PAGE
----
The NMC Code states that you should take account of your own personal safety as well as those you care for.
As nurses we could find ourselves in a dangerous or potentially compromising situation. It’s important we take steps to keep both ourselves and our patients safe.
There are steps that you can take to reduce the risk of danger and harm when working alone – it doesn’t matter if that is in the community, in accident and emergency or in the hospital.
The Royal College of Nursing provide a quick reference guide on keeping safe when working alone.
Keep your phone nearby
You should always have a way to call for help if you need it. Keeping your mobile phone nearby will allow you to contact fellow colleagues or the emergency services should you need assistance.
Share your location
Make sure you communicate your location to other members of your team. Ensure they know where you’re going, what your going to do and when they should expect to see you again.
Use alarm systems
Your employer has a duty to keep you safe. Lone workers should be issued with an alarm systems or a way to call for help if you need it.
Look at your surroundings
Is there anything around which is a cause for alarm? Is there something that could be used as a weapon, a dangerous animal, somebody being verbally or physically aggressive? Think about how you will get out if things get difficult. Make an excuse to leave early and call for help.
Make an excuse to leave
If you feel in danger withdraw to a place of safety. If you feel the situation escalating, use strategies to remove yourself. For example, “I just have to pop back to the car to get some notes” or “I just have to go to the other room to get some equipment”.
RUN. HIDE. TELL.
London Metropolitan Police advice is to; RUN – to find a safe place, HIDE – somewhere where your attacker can’t get to or find you and TELL – call 999.
Your own safety is paramount. It is vitally important that you do not try to deal with a potential attacker alone – call for help.
NHS trusts pressuring staff to help meet vaccination targets
Front-line staff are reporting that NHS trusts are pressuring staff into receiving the influenza vaccine in order to achieve governmental targets.
Front-line NHS staff claim they are getting ever-increasing pressure to receive the seasonal influenza vaccine as cash-strapped NHS trusts strive to hit the ‘Flu Fighter’ CQUIN, which provides significant financial incentives for trusts who vaccinate a proportion of their staff.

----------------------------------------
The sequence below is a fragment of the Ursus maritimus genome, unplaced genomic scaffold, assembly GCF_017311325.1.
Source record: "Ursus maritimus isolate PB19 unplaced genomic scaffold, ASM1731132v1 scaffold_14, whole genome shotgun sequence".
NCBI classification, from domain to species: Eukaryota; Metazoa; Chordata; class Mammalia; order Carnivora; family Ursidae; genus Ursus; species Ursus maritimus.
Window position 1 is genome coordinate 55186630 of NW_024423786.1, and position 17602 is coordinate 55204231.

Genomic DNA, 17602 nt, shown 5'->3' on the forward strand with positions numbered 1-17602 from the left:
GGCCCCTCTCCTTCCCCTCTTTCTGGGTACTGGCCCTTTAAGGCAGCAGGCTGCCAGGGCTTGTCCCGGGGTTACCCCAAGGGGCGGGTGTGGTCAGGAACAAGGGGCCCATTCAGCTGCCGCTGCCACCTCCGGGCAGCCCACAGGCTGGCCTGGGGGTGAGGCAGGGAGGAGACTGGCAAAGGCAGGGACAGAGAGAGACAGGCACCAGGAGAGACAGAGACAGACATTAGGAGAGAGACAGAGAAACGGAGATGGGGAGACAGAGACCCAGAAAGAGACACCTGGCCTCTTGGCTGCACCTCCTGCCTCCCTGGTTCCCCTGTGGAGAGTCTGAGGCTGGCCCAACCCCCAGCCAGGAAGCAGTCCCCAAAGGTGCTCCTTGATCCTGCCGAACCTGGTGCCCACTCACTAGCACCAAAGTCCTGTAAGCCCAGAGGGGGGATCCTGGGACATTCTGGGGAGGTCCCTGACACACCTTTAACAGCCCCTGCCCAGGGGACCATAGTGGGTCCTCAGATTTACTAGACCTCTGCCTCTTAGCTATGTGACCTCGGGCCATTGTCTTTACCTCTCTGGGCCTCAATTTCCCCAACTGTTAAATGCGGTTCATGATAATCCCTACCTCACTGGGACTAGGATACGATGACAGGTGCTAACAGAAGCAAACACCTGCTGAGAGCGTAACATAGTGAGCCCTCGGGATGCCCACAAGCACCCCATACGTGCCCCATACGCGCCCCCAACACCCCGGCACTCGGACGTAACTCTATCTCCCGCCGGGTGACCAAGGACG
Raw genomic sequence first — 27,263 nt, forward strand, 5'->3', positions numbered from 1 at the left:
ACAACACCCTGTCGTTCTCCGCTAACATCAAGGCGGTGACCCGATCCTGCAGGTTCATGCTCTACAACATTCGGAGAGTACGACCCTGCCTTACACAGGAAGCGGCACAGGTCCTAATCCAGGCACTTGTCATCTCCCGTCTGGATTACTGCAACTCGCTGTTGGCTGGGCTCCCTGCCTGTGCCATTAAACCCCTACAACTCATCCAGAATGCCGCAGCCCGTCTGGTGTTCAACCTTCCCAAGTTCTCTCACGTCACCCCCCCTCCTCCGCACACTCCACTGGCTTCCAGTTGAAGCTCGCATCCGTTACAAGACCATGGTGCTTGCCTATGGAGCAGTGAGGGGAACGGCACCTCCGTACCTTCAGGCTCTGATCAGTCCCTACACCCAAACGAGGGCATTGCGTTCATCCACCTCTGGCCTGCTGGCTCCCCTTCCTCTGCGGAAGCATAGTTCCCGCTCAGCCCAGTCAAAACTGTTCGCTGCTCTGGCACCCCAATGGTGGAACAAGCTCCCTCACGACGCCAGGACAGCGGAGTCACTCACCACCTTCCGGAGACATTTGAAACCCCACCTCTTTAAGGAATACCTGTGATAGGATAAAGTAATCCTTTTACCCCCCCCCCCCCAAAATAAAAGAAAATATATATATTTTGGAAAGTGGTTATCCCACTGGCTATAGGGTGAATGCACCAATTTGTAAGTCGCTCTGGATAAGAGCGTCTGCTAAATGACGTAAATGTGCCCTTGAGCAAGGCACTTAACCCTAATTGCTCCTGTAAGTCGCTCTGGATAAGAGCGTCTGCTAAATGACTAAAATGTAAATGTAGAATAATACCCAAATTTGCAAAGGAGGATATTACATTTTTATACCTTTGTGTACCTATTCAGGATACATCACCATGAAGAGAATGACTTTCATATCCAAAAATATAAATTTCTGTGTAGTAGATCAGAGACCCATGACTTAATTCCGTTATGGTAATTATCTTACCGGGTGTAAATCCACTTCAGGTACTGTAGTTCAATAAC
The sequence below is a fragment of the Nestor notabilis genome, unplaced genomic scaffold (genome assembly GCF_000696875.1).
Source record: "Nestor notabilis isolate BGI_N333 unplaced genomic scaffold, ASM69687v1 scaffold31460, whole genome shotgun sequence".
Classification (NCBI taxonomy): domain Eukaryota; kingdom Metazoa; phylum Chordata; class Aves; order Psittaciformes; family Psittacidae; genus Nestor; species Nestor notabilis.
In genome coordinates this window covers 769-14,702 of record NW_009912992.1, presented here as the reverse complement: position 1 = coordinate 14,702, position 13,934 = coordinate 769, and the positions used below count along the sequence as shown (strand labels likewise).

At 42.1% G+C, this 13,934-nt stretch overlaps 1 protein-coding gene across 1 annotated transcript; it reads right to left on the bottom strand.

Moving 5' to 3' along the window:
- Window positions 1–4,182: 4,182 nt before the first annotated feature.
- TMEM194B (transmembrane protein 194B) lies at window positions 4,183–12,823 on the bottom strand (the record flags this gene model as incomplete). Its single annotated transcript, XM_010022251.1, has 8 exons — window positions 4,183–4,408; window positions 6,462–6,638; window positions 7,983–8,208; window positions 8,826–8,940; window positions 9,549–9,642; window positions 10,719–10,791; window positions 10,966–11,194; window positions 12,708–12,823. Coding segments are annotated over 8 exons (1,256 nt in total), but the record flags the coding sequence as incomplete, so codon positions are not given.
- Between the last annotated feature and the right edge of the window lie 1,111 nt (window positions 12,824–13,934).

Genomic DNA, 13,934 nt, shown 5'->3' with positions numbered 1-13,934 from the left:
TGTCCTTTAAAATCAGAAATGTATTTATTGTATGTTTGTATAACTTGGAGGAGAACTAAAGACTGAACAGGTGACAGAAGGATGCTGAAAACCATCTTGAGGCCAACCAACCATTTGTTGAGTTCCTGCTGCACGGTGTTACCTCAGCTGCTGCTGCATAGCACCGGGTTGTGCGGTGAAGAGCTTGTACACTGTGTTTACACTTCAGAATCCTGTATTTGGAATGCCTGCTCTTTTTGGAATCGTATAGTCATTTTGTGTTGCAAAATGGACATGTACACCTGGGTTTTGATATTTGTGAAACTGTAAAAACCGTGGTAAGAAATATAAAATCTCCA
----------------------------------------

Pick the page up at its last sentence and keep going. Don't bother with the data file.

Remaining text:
This news follows last weeks announcement that NHS England will write to all healthcare workers reminding them of their “professional duty” to receive the seasonal influenza vaccine.
One member of staff, who wishes to remain anonymous, claims she was forced to sign a ‘Declination of Influenza Vaccine‘ document by their NHS Trust which states refusal of the vaccine may have ‘life-threatening’ consequences and asks for the reason for refusal.
A spokesperson for NursingNotes said;
“While receiving the vaccine is an important part of infection control, like any patient, staff must provide informed consent and have a right to refuse the vaccination”.
A spokesperson for the RCN said:
“We encourage all nursing staff to have the vaccine. It plays an important part in infection control and preventing sickness absence”.
The NHS Employers ‘Flu Fighter’ campaign is part of an initiative to improve the health and wellbeing of NHS employees.
Patients could be banned from A&E unless a healthcare professional refers them
The “talk before you walk” scheme could see patients barred from using A&E without first seeking healthcare advice elsewhere.
Under “talk before you walk” proposals, patients would need to gain approval from either their GP or the NHS 111 advice line before self-presenting to an accident and emergency department and could be turned away without this.
The scheme is intended to improve compliance of the 4-hour target by sign-posting patients to more appropriate services.
The news comes as health services prepare, for what many experts claim will be, the “worst winter on record” for emergency care services.
Dr Helen Thomas, National Medical Advisor for Integrated Urgent Care at NHS England, said:
“Jeremy Hunt has mentioned to some of my colleagues, maybe we should have a ‘talk before you walk’ and we may well pilot that.
“I think it’s been done in other countries where they’ve actually said you can’t come to the emergency department until you’ve talked on referral or you have to have that sort of docket that you’re given by having talked down the phone and being told you should come in.”
But the British Medical Association (BMA) said forcing ill patients to go through an extra layer of bureaucracy would cause further delays and could compromise emergency care pathways.
A spokesman for NHS England said there were no current plans to go ahead with the scheme.
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